Home for the Holidays? Mind Your Elders

December 2, 2019 | Wendy Hoey Sheinberg | Trusts & Estates

Going home for the holidays means different things to different people. If your plans involve older relatives, the holidays can provide insights that can help avoid disaster. It can be hard to know when and how to raise delicate age-related issues with your parents. How do you tell the person who taught you everything that they may need help with something? It is not an easy set of conversations. The following tips will smooth the way.


Put yourself in your loved one’s shoes. If your children needed to tell you that you need help, how would you want them to approach you? Change is not always welcome. Change can be scary. Almost no one likes giving up control. When opening a dialogue it is important to be calm. It is also important to make it clear that you are not taking over, so don’t draw lines in the sand.

Understand that no matter what you say or how you say it, your loved one will mostly likely hear that they are getting older. We are all getting older, but hearing it, and digesting what that means can be very difficult. While you may think the conversation is “just about driving” consider all of the parts of life that are affected by an inability to drive, including a loss of independence.

No Interventions

Yes, you are worried about your loved one, but this is not the time for an intervention. This is the time for sensitivity and allowing a person to retain their dignity. Surrounding someone with well-meaning relatives and forcing the person to listen to a well-rehearsed list of shortcomings is not the way to open this dialogue.

Timing Is Everything

Do not follow “Please pass the biscuits” with a “spontaneous” story about Mrs. Jones’ fall from the stepladder and “if only she had let her family help her.” Celebrations are for celebrating. Schedule a quiet lunch after the holidays to discuss the things you have noticed, and please do not do it during the holiday dinner.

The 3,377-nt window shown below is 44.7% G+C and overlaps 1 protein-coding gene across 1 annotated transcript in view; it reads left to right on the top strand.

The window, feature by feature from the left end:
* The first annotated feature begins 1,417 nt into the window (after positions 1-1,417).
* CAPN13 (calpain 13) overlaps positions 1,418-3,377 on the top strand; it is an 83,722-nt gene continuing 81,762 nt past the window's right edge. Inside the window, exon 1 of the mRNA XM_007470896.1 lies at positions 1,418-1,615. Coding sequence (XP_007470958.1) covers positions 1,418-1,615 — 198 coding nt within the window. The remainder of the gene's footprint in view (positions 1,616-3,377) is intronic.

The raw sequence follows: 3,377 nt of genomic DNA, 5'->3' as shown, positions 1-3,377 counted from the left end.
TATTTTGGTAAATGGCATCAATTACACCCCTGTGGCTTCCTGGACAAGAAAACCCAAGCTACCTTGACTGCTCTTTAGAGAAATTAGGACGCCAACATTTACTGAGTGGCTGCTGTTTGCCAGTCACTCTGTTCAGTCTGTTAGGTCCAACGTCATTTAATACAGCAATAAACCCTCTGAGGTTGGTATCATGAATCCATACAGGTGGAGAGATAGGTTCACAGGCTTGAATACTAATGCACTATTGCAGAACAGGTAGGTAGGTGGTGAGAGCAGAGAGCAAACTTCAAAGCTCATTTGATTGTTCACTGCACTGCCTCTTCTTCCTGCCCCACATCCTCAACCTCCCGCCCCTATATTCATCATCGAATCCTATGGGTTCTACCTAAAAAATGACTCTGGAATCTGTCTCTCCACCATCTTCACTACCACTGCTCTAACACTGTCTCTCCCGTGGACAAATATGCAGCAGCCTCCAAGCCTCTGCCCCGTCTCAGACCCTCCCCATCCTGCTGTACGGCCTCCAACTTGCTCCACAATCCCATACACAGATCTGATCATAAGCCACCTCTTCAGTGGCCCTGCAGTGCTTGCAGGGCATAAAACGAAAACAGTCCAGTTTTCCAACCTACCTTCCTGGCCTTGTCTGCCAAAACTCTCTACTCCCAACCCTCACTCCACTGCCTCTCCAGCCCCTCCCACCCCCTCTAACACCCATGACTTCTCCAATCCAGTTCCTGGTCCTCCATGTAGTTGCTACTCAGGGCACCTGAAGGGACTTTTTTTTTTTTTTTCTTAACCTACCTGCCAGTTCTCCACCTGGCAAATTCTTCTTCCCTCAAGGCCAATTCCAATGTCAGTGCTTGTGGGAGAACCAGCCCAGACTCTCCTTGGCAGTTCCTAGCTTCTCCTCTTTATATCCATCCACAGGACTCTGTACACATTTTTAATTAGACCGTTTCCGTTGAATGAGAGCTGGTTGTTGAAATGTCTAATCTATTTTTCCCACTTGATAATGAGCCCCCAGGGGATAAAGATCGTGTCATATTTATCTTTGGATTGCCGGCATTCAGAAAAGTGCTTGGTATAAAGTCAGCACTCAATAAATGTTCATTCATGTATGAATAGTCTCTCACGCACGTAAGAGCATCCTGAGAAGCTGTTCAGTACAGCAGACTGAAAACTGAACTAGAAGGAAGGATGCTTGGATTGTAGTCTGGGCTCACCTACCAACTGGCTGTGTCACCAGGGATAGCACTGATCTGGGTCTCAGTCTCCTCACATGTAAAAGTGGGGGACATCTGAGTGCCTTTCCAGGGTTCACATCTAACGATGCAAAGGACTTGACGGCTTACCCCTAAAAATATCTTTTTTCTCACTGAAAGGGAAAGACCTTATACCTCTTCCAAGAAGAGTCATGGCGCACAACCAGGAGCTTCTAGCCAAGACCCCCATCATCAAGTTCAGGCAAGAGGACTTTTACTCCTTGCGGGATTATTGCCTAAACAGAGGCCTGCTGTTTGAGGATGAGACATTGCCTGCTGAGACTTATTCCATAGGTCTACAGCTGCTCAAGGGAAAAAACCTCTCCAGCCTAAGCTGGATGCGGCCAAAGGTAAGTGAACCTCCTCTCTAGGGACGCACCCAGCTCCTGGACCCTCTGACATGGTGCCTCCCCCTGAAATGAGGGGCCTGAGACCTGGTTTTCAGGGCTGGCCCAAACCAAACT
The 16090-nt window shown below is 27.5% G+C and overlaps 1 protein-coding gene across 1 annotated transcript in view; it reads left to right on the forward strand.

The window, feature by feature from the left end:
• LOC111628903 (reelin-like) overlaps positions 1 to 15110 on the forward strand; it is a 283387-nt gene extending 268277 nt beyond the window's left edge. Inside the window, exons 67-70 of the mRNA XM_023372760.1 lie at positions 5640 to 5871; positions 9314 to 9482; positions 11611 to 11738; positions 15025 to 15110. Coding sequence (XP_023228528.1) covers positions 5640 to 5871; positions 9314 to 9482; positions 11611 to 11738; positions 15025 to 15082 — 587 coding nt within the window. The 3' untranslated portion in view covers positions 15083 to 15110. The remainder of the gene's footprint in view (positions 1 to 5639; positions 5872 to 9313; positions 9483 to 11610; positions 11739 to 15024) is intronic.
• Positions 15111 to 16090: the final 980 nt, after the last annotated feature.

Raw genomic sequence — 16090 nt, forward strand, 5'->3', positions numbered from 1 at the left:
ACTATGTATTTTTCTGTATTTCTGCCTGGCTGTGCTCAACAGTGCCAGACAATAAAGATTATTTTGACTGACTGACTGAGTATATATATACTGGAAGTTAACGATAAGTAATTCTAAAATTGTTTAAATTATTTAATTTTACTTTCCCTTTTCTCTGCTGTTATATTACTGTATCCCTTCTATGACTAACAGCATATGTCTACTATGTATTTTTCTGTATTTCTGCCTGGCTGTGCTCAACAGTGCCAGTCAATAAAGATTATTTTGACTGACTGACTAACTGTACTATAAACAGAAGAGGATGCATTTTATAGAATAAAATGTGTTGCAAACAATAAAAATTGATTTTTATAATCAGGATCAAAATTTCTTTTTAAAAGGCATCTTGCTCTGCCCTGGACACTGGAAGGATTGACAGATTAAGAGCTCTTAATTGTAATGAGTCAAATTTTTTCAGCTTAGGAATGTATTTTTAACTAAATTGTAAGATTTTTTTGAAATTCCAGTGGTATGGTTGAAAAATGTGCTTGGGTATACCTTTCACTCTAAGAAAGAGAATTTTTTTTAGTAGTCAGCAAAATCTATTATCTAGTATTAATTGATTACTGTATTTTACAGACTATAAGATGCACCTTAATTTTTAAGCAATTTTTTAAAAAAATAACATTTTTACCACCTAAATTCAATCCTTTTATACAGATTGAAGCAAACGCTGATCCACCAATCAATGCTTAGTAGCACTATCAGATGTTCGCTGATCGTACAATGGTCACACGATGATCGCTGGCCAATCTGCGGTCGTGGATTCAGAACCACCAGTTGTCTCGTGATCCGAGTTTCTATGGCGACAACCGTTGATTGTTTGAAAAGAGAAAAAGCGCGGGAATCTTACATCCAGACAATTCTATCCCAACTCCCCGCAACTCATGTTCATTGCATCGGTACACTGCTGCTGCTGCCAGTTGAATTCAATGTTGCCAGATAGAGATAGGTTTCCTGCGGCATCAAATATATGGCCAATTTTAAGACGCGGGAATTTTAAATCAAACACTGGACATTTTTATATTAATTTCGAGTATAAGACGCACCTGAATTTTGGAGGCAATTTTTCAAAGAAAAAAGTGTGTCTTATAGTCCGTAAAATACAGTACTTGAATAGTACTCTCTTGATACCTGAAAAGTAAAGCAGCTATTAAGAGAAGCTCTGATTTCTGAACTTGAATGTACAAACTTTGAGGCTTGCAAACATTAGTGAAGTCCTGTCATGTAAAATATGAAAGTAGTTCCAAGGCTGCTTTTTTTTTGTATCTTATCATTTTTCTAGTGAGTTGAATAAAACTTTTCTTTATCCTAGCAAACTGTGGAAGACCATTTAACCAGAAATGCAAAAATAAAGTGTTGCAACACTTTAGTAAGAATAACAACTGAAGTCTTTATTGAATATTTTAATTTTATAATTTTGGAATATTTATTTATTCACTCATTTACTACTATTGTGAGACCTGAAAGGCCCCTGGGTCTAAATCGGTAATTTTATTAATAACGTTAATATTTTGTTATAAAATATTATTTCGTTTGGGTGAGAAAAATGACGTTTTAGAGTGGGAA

Keep Calm, but Be Observant

Be mindful of changes to your older relatives’ appearance and behavior. Does mom look too thin; does her walk look labored? Does dad seem a bit confused and disinterested? Changes in weight, mobility, and demeanor can all have benign explanations. Sometimes, however, they can be warning signs of a serious issue.

Be Positively Proactive

Once the celebration is over, make a list of your concerns. What are priority items that should be addressed now? Knowing your family member, what approach do you think will work best? Initiate the conversation in a way that is consistent with your motivation, your love and concern. Take small steps. No one likes being hit with a two-by-four, and change takes time.

Planning for the Not-So-Distant Future

Once health and safety concerns are addressed, it is a good idea to meet with a compassionate elder law and estate planning attorney. A proper plan will help your loved one designate the right people to make health and financial decisions in the event they can no longer do so for themselves.

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